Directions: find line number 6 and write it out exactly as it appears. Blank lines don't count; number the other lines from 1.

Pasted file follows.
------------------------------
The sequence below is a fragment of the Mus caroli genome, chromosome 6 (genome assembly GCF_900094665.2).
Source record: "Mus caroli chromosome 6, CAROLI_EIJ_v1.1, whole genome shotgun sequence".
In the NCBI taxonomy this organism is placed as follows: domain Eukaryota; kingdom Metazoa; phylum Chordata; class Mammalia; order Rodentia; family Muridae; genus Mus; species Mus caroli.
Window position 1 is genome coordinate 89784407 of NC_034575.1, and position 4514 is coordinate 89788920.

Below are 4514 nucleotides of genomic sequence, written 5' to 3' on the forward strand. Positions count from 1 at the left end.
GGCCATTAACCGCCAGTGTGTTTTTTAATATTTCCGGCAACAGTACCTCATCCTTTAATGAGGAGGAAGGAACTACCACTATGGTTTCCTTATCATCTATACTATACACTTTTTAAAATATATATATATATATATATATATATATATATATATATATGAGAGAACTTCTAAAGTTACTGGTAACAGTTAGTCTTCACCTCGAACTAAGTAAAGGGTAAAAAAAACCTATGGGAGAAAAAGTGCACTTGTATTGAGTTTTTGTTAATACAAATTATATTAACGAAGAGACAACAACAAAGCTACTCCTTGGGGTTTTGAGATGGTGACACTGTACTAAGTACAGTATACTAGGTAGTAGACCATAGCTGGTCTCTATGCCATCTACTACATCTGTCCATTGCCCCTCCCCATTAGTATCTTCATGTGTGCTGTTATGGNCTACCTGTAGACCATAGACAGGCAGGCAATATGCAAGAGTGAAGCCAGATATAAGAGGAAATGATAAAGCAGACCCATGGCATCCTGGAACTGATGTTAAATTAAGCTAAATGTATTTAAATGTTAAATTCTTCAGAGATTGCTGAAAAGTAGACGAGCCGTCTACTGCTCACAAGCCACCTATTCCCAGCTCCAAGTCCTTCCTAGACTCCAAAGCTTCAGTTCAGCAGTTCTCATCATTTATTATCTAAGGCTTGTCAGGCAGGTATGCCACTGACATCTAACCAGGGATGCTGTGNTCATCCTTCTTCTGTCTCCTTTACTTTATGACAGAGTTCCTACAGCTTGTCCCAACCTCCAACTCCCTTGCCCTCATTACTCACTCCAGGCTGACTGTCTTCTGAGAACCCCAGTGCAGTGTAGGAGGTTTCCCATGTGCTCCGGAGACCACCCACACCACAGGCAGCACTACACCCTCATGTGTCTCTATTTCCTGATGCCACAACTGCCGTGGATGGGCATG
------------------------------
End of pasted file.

GGCCATTAACCGCCAGTGTGTTTTTTAATATTTCCGGCAACAGTACCTCATCCTTTAATGAGGAGGAAGGAACTACCACTATGGTTTCCTTATCATCTATACTATACACTTTTTAAAATATATATATATATATATATATATATATATATATATATATGAGAGAACTTCTAAAGTTACTGGTAACAGTTAGTCTTCACCTCGAACTAAGTAAAGGGTAAAAAAAACCTATGGGAGAAAAAGTGCACTTGTATTGAGTTTTTGTTAATACAAATTATATTAACGAAGAGACAACAACAAAGCTACTCCTTGGGGTTTTGAGATGGTGACACTGTACTAAGTACAGTATACTAGGTAGTAGACCATAGCTGGTCTCTATGCCATCTACTACATCTGTCCATTGCCCCTCCCCATTAGTATCTTCATGTGTGCTGTTATGGNCTACCTGTAGACCATAGACAGGCAGGCAATATGCAAGAGTGAAGCCAGATATAAGAGGAAATGATAAAGCAGACCCATGGCATCCTGGAACTGATGTTAAATTAAGCTAAATGTATTTAAATGTTAAATTCTTCAGAGATTGCTGAAAAGTAGACGAGCCGTCTACTGCTCACAAGCCACCTATTCCCAGCTCCAAGTCCTTCCTAGACTCCAAAGCTTCAGTTCAGCAGTTCTCATCATTTATTATCTAAGGCTTGTCAGGCAGGTATGCCACTGACATCTAACCAGGGATGCTGTGNTCATCCTTCTTCTGTCTCCTTTACTTTATGACAGAGTTCCTACAGCTTGTCCCAACCTCCAACTCCCTTGCCCTCATTACTCACTCCAGGCTGACTGTCTTCTGAGAACCCCAGTGCAGTGTAGGAGGTTTCCCATGTGCTCCGGAGACCACCCACACCACAGGCAGCACTACACCCTCATGTGTCTCTATTTCCTGATGCCACAACTGCCGTGGATGGGCATG